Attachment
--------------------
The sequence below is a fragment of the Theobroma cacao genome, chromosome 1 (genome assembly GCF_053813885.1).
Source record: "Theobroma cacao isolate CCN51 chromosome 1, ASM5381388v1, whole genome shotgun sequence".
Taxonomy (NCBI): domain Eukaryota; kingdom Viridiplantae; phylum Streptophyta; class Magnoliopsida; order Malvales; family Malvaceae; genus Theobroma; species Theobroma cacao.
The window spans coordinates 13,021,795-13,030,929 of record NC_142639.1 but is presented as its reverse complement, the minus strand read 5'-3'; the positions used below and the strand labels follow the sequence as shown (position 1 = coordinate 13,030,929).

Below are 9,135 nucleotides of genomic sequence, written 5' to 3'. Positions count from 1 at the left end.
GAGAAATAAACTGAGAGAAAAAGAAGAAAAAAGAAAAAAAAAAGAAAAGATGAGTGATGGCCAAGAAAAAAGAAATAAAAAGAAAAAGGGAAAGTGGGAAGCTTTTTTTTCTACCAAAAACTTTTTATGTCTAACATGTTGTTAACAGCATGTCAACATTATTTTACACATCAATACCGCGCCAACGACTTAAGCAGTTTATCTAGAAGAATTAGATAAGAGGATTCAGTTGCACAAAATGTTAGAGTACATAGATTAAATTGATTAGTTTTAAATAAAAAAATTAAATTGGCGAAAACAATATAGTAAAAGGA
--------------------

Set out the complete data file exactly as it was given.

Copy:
The sequence below is a fragment of the Theobroma cacao genome, chromosome 1 (genome assembly GCF_053813885.1).
Source record: "Theobroma cacao isolate CCN51 chromosome 1, ASM5381388v1, whole genome shotgun sequence".
Taxonomy (NCBI): domain Eukaryota; kingdom Viridiplantae; phylum Streptophyta; class Magnoliopsida; order Malvales; family Malvaceae; genus Theobroma; species Theobroma cacao.
The window spans coordinates 13,021,795-13,030,929 of record NC_142639.1 but is presented as its reverse complement, the minus strand read 5'-3'; the positions used below and the strand labels follow the sequence as shown (position 1 = coordinate 13,030,929).

Below are 9,135 nucleotides of genomic sequence, written 5' to 3'. Positions count from 1 at the left end.
GAGAAATAAACTGAGAGAAAAAGAAGAAAAAAGAAAAAAAAAAGAAAAGATGAGTGATGGCCAAGAAAAAAGAAATAAAAAGAAAAAGGGAAAGTGGGAAGCTTTTTTTTCTACCAAAAACTTTTTATGTCTAACATGTTGTTAACAGCATGTCAACATTATTTTACACATCAATACCGCGCCAACGACTTAAGCAGTTTATCTAGAAGAATTAGATAAGAGGATTCAGTTGCACAAAATGTTAGAGTACATAGATTAAATTGATTAGTTTTAAATAAAAAAATTAAATTGGCGAAAACAATATAGTAAAAGGA